That’s What I Am is a tender, uneven but harmless coming-of-age story about impressionable eighth-graders who learn more from their favorite teacher about dignity, self-respect and life than you get in books. Written and directed by Mike Pavone, with a fine, understated, atypical performance by Ed Harris, it may be a feel-good family picture centered on kids, but it offers talismans to live by for people of all ages.
Set in the ’60s of flower children, space launches and Lee Harvey Oswald, it chronicles the daily rituals of high-schoolers who seem to have been invented by the writers of Leave It to Beaver, related through the eyes of 13-year-old Andy Nichol (Chase Ellison), who doubles as the film’s adult narrator. Andy is a good boy with a paper route who works in the principal’s office for a faculty assistant called Old Tuna Breath, and is surrounded by such clichéd Hollywood classmates as the school geek, the school slut and the school hustler, who trades $10 ID bracelets (a prerequisite before a guy can ask a girl to go steady) for baseball cards worth $100,000 today. There is also the school brain, a tall, gangly boy nicknamed Big G (for “Ginger,” because of his flaming orange Lucille Ball hair) who is the never-ending victim of the school bully, and the school miscreant with the redneck father, who causes trouble for the school mentor, Mr. Simon (Ed Harris), after he disciplines the boy for beating up the school’s Ugly Betty.
Mr. Simon wears owlish spectacles and wimpy bow ties, reads fervently from literary classics and acts as a booster for the student talent show, encouraging otherwise timid youngsters to sing, dance and play drum solos. Mr. Simon also drives a flashy convertible he won in a newspaper contest asking participants to offer a solution to world peace in 25 words or less (his prize-winning entry: “Human Dignity + Compassion = Peace”). Everything in this well-intentioned but sometimes dated Growing Up in a Nicer Decade movie is equally simplistic. But the mood shifts to the dark side and the movie gains interest when the cruel gossip mill circulates a rumor that Mr. Simon is gay and the teacher is forced to live up to his slogans. The man voted California’s Teacher of the Year faces a fatal blow to his reputation and his job, and it’s up to Andy and his friends to prove his innocence, but practicing tolerance and justice is hard when the flames of indignation spread to ignorant parents with a moral obligation to protect their children from the wrong role models. Worse, Andy gets no wisdom or guidance from home. His own father blurts out, “Whole country’s going to hell in a handbasket. … hippies protesting the Vietnam war … and now we’ve got homosexuals teaching our kids.” It wasn’t always Wheaties and milk, even in Father Knows Best territory.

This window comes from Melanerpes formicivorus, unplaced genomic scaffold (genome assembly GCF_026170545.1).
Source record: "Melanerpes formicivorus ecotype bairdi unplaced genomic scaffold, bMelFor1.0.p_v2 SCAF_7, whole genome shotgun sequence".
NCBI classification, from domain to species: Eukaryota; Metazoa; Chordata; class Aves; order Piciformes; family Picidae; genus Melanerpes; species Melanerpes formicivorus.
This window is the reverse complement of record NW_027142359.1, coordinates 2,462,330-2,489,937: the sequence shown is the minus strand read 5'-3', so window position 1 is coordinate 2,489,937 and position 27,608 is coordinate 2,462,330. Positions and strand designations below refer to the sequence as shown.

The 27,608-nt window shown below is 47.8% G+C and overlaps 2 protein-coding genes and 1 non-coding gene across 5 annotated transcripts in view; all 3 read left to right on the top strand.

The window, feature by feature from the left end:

All the beloved teacher has to do is deny it to the fair-minded principal (Amy Madigan) and she’ll consider the matter closed. But Mr. Simon indignantly takes the high moral ground, refusing to justify his qualification for his job by compromising the principles of who or what he is in his personal life. Nothing turns out as you might expect, and the plot twists provide unexpected suspense. The teenagers are all superb, and Ed Harris is never for a minute anything less than honest and compelling, bringing the viewer close to tears. In the end, Mr. Simon’s values rub off and the kids learn life is about timing, opportunity and choices. The courage everyone displays in That’s What I Am is not entirely convincing, and I wish the filmmakers had avoided the virulent sentimentality inherent in the finale of every iconic-schoolteacher movie from Goodbye, Mr. Chips to Good Morning, Miss Dove. Nevertheless, I urge you to stick around for the clever and hilarious final credits that reveal how everyone turned out. That’s where the last-minute surprises come in.
That’s What I Am
Running time 101 minutes
Written and directed by Michael Pavone
Starring Ed Harris, Chase Ellison, Molly Parker